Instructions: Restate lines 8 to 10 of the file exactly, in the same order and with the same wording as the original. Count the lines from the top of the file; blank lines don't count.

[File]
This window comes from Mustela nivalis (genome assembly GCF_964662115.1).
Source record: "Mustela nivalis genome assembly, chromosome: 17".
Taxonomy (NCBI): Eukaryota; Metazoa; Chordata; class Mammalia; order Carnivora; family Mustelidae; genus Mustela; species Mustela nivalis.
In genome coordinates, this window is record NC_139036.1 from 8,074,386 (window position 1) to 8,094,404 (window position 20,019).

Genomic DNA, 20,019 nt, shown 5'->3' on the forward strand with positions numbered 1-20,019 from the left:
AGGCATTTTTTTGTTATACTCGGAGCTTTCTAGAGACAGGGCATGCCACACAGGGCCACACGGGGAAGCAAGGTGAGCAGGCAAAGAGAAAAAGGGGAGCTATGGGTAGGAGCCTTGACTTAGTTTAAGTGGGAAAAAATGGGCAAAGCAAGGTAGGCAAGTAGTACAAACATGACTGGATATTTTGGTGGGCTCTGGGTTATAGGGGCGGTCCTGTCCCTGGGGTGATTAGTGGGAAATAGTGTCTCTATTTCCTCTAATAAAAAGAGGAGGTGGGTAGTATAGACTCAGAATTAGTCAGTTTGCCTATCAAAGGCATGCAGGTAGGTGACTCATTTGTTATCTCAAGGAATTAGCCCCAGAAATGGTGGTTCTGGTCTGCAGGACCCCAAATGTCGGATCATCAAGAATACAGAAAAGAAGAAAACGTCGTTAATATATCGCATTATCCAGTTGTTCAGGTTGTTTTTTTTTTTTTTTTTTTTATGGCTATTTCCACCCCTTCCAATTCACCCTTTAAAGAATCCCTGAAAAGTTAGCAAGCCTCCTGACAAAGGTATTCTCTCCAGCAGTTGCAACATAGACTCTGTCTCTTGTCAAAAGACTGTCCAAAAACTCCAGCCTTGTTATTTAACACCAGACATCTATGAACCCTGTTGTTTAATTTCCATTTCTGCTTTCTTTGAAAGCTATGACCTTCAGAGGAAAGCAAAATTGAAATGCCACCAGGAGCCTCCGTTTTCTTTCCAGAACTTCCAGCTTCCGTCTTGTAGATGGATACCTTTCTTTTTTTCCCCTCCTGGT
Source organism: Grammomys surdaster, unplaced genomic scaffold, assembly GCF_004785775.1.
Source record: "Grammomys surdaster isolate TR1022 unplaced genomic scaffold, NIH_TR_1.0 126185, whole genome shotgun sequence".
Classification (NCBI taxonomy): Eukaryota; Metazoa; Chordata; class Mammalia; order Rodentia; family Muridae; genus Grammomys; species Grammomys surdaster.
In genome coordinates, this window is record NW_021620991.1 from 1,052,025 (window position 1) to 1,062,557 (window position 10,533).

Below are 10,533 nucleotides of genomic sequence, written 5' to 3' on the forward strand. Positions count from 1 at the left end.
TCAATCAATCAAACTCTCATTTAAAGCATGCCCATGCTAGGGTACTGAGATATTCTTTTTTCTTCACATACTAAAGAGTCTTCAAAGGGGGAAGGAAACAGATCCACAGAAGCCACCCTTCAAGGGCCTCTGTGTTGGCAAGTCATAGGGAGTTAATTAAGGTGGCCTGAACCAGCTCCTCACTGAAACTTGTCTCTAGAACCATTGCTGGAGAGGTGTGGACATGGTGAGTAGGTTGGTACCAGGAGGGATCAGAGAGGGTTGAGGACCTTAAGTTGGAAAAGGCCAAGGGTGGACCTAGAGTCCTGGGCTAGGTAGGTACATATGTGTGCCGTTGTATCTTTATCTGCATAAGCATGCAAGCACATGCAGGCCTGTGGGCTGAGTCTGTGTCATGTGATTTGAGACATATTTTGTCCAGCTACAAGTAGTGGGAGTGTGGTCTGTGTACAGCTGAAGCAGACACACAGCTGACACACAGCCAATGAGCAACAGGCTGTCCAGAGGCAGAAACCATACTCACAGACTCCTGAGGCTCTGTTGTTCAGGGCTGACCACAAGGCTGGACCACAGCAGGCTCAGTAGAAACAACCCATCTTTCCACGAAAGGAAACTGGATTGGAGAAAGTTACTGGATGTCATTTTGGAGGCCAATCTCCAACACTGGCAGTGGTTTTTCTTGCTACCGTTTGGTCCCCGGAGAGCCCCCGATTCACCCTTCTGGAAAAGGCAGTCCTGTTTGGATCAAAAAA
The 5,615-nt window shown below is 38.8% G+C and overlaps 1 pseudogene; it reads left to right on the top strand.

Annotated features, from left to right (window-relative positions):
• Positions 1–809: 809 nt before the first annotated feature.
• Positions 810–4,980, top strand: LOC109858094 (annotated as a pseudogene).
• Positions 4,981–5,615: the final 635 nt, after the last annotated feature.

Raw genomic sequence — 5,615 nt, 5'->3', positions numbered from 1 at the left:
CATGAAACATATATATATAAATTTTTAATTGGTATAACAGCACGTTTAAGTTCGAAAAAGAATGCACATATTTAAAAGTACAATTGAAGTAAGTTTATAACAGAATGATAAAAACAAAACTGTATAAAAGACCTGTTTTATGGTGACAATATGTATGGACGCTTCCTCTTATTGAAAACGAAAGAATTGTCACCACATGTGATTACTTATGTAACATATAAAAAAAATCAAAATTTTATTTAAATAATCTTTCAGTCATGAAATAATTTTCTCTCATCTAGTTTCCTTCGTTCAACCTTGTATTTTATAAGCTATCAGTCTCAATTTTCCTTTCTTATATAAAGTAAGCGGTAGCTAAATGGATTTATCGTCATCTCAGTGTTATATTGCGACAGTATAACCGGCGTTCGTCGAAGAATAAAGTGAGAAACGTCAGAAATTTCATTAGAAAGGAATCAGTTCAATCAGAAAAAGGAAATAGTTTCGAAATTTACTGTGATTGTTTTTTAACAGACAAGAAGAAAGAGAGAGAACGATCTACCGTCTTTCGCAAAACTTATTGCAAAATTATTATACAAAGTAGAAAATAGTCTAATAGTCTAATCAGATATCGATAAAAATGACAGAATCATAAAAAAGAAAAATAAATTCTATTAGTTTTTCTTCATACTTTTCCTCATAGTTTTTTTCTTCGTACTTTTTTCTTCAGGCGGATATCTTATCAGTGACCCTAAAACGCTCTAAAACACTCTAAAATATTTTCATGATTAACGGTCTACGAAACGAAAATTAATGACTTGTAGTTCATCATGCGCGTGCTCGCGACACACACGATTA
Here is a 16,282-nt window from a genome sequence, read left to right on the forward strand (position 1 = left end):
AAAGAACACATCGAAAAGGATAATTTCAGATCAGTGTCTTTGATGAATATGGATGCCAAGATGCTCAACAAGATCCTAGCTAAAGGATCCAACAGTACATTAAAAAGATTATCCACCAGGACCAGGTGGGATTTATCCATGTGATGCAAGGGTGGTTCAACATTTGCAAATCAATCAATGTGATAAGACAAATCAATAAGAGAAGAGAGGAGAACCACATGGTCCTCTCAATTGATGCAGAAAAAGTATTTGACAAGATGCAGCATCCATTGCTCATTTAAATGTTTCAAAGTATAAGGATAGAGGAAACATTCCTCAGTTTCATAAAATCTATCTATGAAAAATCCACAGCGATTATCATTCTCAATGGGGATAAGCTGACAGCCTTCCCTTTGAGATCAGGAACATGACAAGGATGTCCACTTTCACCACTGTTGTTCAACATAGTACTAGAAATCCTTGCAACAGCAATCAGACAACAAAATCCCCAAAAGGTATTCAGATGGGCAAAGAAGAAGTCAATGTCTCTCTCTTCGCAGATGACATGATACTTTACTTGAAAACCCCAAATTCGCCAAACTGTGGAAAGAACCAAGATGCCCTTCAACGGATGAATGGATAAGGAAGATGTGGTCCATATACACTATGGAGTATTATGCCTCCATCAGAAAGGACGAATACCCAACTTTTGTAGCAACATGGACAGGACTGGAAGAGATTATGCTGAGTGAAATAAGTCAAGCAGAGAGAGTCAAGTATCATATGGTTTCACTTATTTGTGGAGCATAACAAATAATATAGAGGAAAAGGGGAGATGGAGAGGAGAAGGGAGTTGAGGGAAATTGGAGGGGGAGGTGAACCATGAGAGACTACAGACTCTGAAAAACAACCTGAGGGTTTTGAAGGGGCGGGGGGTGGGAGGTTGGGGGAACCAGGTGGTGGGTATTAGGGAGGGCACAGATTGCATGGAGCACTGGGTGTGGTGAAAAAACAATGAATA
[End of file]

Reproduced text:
Source record: "Grammomys surdaster isolate TR1022 unplaced genomic scaffold, NIH_TR_1.0 126185, whole genome shotgun sequence".
Classification (NCBI taxonomy): Eukaryota; Metazoa; Chordata; class Mammalia; order Rodentia; family Muridae; genus Grammomys; species Grammomys surdaster.
In genome coordinates, this window is record NW_021620991.1 from 1,052,025 (window position 1) to 1,062,557 (window position 10,533).